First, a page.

The Leisure of the Theory Class

Your biochemistry text now rests at the bottom--very bottom--of your trunk, ready to be put out to pasture for at least the summer. And you've trashed your reading list for English 10. "The Tradition of English Literature": soon you'll forget what you were supposed to read.

Whether you are going to be quaffing martinis on your father's yacht or wiping grease from the spoons at the local diner or something in between, now may be the time to round out that coveted liberal arts education with some of those Great, and time-consuming, Books.

There is, of course, the other option: that is, forego seizing the intellectual world until next fall, and plan to vegetate with a copy of Garp or Stephen King's latest. Instead of straining your eyes over fine print, rest them, perhaps catching Conan.

The Crimson asked a number of Harvard professors their recommendations for summer reading lists for students caught in this annual dilemma. The responses were predictable and professorial, John Irving. Harold Robbins and Judith Krantz failed to make a single list, while the likes of Eudora Welty, Marcel Proust and Walker Percy made several. So will it be Princess Daisy or Remembrance of Things Past? Everyone from Bernard Bailyn to Otto Eckstein has an opinion. You decide.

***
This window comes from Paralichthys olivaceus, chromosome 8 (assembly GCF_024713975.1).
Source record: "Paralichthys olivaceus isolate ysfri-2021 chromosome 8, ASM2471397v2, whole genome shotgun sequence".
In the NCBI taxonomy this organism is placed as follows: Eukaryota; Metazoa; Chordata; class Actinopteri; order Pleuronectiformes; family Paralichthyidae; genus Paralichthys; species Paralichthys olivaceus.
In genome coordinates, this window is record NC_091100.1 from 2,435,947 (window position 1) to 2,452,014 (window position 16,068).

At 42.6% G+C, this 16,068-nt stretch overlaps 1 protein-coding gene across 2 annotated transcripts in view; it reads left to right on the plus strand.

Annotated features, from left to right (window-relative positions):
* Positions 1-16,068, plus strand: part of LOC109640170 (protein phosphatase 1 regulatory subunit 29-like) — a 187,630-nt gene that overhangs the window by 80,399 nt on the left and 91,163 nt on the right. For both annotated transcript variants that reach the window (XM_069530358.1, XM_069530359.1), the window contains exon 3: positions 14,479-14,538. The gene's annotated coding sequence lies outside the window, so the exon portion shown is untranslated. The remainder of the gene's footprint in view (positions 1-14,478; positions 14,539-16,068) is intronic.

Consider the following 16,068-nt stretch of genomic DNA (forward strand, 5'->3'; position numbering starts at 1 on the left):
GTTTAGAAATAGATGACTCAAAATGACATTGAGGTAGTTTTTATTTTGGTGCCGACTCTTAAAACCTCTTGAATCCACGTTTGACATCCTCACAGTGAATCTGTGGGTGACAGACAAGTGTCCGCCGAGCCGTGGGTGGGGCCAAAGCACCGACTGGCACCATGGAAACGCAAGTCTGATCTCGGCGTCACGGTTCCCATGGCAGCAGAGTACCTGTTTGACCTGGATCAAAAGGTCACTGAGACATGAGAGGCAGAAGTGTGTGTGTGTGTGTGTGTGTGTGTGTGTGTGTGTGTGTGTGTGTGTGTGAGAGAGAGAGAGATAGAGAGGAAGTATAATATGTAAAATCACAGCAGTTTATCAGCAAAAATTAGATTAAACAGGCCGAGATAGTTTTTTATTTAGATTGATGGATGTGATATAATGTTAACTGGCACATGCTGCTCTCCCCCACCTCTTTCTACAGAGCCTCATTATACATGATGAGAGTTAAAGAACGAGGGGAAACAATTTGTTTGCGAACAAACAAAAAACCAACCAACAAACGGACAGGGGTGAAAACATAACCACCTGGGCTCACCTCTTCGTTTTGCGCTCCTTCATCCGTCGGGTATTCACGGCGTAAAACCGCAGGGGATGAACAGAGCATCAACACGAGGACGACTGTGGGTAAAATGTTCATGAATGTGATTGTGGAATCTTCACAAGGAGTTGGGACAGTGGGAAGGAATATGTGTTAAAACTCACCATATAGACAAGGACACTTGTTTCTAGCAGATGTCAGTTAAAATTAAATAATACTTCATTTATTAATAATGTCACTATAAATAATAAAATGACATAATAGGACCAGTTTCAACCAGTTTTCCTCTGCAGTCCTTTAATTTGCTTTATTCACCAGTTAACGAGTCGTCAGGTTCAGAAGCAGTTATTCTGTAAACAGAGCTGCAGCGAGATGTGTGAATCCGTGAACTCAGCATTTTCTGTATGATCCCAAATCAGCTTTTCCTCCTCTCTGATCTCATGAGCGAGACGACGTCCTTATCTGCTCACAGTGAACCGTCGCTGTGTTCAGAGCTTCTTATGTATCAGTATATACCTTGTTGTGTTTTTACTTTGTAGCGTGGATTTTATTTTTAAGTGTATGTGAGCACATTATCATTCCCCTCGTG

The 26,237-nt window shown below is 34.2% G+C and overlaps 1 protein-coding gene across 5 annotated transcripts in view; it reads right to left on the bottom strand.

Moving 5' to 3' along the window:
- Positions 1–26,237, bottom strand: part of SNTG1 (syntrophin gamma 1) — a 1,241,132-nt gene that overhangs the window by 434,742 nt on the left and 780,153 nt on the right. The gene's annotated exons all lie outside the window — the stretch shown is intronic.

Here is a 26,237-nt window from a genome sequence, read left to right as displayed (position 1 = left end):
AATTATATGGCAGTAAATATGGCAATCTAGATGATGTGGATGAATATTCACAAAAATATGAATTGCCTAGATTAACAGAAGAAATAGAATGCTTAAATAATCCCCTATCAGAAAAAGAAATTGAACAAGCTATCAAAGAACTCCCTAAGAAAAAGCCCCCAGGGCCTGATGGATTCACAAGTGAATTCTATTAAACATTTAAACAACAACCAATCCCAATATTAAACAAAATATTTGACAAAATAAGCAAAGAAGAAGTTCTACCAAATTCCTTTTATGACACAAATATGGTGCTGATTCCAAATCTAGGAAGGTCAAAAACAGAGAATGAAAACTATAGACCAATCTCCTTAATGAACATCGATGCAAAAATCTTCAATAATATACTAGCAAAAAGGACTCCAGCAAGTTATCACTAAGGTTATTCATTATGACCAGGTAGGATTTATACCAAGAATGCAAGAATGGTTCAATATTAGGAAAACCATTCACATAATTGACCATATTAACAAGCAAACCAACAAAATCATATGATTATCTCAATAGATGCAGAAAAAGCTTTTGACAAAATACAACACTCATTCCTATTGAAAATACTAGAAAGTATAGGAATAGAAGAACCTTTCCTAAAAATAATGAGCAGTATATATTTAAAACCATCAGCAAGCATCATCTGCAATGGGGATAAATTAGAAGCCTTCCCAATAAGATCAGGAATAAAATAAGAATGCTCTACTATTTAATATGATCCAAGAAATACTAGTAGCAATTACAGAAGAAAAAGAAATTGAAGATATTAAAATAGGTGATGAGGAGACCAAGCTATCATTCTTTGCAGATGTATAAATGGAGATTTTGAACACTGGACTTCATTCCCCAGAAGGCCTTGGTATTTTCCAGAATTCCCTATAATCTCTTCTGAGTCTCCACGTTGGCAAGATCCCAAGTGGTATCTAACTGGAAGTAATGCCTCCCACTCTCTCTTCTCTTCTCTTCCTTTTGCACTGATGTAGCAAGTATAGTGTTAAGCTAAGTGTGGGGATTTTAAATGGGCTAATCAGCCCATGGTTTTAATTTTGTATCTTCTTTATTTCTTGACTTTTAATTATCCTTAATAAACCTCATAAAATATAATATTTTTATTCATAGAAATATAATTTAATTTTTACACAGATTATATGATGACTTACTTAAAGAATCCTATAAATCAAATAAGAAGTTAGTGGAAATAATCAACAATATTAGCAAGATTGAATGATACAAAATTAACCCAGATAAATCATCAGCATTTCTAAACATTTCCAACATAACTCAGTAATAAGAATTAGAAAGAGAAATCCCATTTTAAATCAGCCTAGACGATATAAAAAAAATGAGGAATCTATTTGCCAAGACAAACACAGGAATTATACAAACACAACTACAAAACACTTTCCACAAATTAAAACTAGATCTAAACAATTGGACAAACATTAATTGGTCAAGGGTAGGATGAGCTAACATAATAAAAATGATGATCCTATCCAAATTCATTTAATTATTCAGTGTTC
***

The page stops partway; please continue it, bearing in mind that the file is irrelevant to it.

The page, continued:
Thomas Professor of English and American Literature Daniel Aaron, a lecturer in English 70. "American Literature from the Beginning through the Early Twentieth Century"--a course known for its insurmountable reading list and its professors who casually mention an extra half-dozen books on a related subject--rattled off these books for summer fun:

* Donna Perfecta, by Benito Perez Galdos;

* Red and Black, by Stendahl;

* Anna Karenina, by Leo Tolstoy;

* Innocents Abroad, by Mark Twain;

* A Handful of Dust, by Evelyn Waugh.


Kenen Professor of English William Alfred, who moonlights as a professional playwright, heartily endorses anything by Grace Paley. Walker Percy, or Eudora Welty. And for a change of pace from those authors. Alfred suggests reading from another multifaceted Harvard man. Brad Leithauser '78, whose recently published poems in Hundreds of Fireflies were primarily written during his stints here and at the Law School.


Everything has its place, even history, acknowledges Pulitzer Prize winning historian Bernard Bailyn. Adams University Professor. So for the summer soldier and the sunshine patriot he recommends lighter, fictional works: